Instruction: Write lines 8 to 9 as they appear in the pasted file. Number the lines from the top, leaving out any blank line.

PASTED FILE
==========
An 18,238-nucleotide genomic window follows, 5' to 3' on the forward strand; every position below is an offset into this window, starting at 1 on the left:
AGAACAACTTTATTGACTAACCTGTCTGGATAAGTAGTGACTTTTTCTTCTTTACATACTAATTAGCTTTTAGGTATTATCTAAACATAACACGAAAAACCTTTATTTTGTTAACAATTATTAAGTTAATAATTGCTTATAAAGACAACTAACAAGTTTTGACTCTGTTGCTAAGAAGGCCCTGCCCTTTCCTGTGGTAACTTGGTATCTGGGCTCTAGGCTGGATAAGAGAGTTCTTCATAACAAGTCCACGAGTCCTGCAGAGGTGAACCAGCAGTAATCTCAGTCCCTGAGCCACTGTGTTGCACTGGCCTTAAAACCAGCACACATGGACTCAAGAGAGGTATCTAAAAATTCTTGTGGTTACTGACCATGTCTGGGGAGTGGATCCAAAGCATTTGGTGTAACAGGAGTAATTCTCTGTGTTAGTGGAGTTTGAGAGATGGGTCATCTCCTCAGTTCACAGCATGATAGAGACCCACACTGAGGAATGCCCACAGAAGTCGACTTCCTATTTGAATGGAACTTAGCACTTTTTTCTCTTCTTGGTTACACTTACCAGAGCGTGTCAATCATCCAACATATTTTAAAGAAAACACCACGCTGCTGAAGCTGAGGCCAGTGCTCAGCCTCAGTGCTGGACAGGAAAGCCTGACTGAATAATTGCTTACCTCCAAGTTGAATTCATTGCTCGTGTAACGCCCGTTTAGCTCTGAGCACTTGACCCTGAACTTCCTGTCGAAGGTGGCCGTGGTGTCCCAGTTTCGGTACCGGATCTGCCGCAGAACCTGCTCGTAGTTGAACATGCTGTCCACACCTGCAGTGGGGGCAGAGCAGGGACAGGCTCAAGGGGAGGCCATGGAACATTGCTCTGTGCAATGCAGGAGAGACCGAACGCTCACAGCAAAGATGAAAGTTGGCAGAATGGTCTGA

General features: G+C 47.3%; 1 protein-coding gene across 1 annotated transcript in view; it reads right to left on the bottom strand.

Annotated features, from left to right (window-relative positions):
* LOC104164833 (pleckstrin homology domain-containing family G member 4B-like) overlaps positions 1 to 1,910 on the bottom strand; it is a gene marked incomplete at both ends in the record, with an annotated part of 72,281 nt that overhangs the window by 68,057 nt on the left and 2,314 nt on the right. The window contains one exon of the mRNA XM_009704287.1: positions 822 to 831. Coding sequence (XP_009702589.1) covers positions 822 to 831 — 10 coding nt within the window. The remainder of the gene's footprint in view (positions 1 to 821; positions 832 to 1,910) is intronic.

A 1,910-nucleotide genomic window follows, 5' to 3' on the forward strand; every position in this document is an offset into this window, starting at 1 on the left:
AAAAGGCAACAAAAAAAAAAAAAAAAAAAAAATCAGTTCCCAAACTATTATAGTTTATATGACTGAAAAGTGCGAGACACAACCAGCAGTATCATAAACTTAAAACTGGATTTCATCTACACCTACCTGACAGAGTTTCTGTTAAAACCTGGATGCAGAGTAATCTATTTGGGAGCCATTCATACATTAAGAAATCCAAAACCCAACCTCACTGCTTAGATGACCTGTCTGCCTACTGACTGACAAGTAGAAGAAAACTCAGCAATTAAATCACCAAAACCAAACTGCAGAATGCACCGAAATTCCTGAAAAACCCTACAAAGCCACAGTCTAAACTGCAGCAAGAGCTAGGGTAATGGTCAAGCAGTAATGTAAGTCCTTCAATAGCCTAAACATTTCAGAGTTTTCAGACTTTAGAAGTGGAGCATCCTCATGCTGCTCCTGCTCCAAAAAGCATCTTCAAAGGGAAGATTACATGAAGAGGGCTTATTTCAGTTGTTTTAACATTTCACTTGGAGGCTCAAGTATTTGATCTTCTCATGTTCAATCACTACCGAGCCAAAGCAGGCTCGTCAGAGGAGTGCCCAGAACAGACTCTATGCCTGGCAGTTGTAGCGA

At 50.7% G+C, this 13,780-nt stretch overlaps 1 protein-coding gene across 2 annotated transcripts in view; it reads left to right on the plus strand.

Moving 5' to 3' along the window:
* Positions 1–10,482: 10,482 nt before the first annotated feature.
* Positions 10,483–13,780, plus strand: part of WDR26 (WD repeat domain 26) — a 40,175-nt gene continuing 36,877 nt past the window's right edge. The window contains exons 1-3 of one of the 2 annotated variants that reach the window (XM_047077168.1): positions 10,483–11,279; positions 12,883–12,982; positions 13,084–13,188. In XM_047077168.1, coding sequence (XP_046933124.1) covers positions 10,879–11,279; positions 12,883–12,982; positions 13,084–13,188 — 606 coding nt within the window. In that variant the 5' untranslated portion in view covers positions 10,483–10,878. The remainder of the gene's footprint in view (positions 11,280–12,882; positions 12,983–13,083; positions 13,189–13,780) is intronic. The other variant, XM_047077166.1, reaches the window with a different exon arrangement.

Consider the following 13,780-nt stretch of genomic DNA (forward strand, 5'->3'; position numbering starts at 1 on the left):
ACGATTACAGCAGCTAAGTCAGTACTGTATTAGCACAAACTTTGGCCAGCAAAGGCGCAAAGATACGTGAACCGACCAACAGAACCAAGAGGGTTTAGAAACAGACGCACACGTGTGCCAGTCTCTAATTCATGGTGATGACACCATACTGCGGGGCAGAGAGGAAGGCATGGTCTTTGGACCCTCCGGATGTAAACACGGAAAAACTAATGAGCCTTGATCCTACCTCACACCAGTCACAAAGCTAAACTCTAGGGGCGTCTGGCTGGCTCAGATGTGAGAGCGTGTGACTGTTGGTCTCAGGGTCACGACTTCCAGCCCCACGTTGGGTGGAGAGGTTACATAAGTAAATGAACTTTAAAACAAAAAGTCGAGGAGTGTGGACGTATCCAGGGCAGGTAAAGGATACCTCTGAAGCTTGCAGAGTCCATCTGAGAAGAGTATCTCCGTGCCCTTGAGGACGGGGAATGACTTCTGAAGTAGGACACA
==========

At 50.7% G+C, this 13,780-nt stretch overlaps 1 protein-coding gene across 2 annotated transcripts in view; it reads left to right on the plus strand.

Moving 5' to 3' along the window: